© Reuters. FILE PHOTO: Banknotes of Japanese yen are seen in this illustration picture taken September 23, 2022. REUTERS/Florence Lo/Illustration/File Photo
By Leika Kihara
TOKYO (Reuters) – Japanese authorities are facing renewed pressure to combat a sustained depreciation in the yen, as investors eye prospects of higher-for-longer U.S. interest rates while the Bank of Japan remains wedded to its super low interest rate policy.
The Japanese yen hit a fresh one-year low of 150.50 per dollar, and was not far off the three-decade low of 151.94 it touched in October last year that led to Japanese authorities intervening in the currency market.
Below are details on how yen-buying intervention works:
LAST CONFIRMED YEN-BUYING INTERVENTION?
Japan bought yen in September of last year, its first foray in the market to boost its currency since 1998, after a Bank of Japan (BOJ) decision to maintain its ultra-loose monetary policy drove the yen as low as 145 per dollar. It intervened again in October 2022 after the yen plunged to a 32-year low of 151.94.
The yen’s jump on Oct. 3 led some traders to believe Japan intervened again, although funds flow data suggest otherwise. The Ministry of Finance will release monthly intervention data on Oct. 31 that will confirm whether authorities had stepped in.
WHY STEP IN?
Yen-buying intervention is rare. Far more often the Ministry of Finance has sold yen to prevent its rise from hurting the export-reliant economy by making Japanese goods less competitive overseas.
But yen weakness is now seen as problematic, with Japanese firms having shifted production overseas and the economy heavily reliant on imports for goods ranging from fuel and raw materials to machinery parts.
WHAT HAPPENS FIRST?
When Japanese authorities escalate their verbal warnings to say they “stand ready to act decisively” against speculative moves, that is a sign intervention may be imminent.
Rate checking by the BOJ – when central bank officials call dealers and ask for buying or selling rates for the yen – is seen by traders as a possible precursor to intervention.
So far, Japanese policymakers have said only that currency rates ought to move stably reflecting fundamentals, and that excess volatility was undesirable.
Since October last year, Japanese authorities have refrained from confirming whether they had stepped into the market. They may be relying on psychological tactics to fight yen bears.
By staying mum, authorities can keep investors guessing and discourage speculators from testing the yen’s new lows – a tactic known as “stealth intervention.”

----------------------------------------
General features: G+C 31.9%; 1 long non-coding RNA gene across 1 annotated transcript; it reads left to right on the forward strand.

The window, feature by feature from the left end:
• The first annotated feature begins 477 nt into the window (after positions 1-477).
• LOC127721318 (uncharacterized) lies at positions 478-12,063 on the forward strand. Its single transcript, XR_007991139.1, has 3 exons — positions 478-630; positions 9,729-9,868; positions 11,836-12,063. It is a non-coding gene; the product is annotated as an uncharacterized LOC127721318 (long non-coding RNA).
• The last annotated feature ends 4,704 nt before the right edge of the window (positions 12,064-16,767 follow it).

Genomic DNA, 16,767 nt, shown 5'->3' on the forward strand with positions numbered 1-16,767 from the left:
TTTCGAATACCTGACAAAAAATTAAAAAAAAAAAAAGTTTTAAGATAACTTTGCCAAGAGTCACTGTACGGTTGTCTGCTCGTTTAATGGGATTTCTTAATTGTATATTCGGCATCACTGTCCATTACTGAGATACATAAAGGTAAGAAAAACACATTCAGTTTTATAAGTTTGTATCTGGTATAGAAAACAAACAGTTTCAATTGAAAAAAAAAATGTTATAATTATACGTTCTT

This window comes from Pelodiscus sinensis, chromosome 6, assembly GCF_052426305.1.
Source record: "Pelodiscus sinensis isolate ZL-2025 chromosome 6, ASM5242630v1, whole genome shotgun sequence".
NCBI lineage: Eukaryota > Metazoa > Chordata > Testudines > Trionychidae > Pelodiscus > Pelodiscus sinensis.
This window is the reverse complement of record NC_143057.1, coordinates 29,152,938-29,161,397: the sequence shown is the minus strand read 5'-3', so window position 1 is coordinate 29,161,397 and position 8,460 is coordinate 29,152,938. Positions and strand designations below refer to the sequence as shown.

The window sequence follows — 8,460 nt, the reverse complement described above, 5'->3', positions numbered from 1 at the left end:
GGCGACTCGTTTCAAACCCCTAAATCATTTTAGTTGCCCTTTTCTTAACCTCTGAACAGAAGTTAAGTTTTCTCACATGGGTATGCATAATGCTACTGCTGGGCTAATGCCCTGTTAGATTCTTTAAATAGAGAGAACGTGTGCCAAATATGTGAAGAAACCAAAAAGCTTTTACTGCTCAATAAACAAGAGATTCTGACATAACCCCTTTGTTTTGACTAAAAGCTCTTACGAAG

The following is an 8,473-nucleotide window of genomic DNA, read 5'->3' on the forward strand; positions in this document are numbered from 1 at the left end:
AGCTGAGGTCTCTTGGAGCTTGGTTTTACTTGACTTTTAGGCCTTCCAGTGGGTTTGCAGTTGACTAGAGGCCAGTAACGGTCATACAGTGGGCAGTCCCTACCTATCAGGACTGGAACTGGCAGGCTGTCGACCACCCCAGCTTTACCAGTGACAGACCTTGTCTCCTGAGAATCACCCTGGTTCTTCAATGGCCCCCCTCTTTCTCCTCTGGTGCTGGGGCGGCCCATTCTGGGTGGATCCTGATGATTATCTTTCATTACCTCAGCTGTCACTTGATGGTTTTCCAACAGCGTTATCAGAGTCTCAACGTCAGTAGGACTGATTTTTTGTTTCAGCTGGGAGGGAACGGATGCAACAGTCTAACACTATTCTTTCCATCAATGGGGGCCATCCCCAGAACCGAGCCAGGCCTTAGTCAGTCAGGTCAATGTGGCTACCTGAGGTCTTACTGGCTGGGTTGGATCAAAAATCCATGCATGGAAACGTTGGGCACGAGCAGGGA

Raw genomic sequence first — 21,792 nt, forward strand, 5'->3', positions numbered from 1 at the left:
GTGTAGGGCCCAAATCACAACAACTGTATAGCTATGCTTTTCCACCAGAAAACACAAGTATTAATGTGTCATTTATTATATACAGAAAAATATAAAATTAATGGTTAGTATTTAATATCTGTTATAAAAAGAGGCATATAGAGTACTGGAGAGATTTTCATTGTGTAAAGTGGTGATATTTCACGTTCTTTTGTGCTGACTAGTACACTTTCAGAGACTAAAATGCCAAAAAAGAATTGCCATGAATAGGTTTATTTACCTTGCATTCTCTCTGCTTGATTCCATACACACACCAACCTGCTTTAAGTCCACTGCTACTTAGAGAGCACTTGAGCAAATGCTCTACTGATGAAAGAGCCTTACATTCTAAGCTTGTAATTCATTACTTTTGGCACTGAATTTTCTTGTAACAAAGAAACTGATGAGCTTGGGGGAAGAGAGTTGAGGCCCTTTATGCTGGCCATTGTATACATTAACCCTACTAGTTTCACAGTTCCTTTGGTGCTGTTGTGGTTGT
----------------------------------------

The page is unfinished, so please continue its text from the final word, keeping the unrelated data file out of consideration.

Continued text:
LINE IN THE SAND?
Authorities say they look at the speed of yen falls, rather than levels, and whether the moves are driven by speculators, to determine whether to step into the currency market.
With the dollar having breached the psychologically important 150-yen level, many market players see 151.94 yen, where Japan last intervened, as the next threshold, then 155.
WHAT’S THE TRIGGER?
The decision is highly political. When public anger over the weak yen and a subsequent rise in the cost of living is high, that puts pressure on the administration to respond. This was the case when Tokyo intervened last year.
With his approval ratings sliding, Prime Minister Fumio Kishida announced a plan to compile a package of steps to cushion the economic blow from rising inflation.
If the yen’s slide accelerates and draws the ire of media and public, the chance of intervention would rise again.
The decision would not be easy. Intervention is costly and could easily fail, given that even a large burst of yen buying would pale next to the $7.5 trillion that change hands daily in the foreign exchange market.
HOW WOULD IT WORK?
When Japan intervenes to stem yen rises, the Ministry of Finance issues short-term bills, raising yen it then sells to weaken the Japanese currency.
To support the yen, however, the authorities must tap Japan’s foreign reserves for dollars to sell for yen.
In either case, the finance minister issues the order to intervene, and the BOJ executes the order as the ministry’s agent.
Yen-buying intervention is more difficult than yen-selling.
While Japan holds nearly $1.3 trillion in foreign reserves, these could be substantially eroded if Tokyo intervened heavily and repeatedly, leaving authorities constrained over how long they can defend the yen.
Japanese authorities also consider it important to seek the support of Group of Seven partners, notably the United States if the intervention involves the dollar.
Washington gave tacit approval when Japan intervened last year, reflecting recent close bilateral relations. U.S. Treasury Secretary Janet Yellen said last month the question of Washington giving the greenlight over another yen-buying intervention by Japan “depends on the details” of the situation.
Speaking after a G20 finance leaders’ meeting in Marrakech earlier this month, Finance Minister Shunichi Suzuki said he told his G20 counterparts that Tokyo may need to take “appropriate action” in the exchange-rate market as global monetary tightening could heighten currency volatility.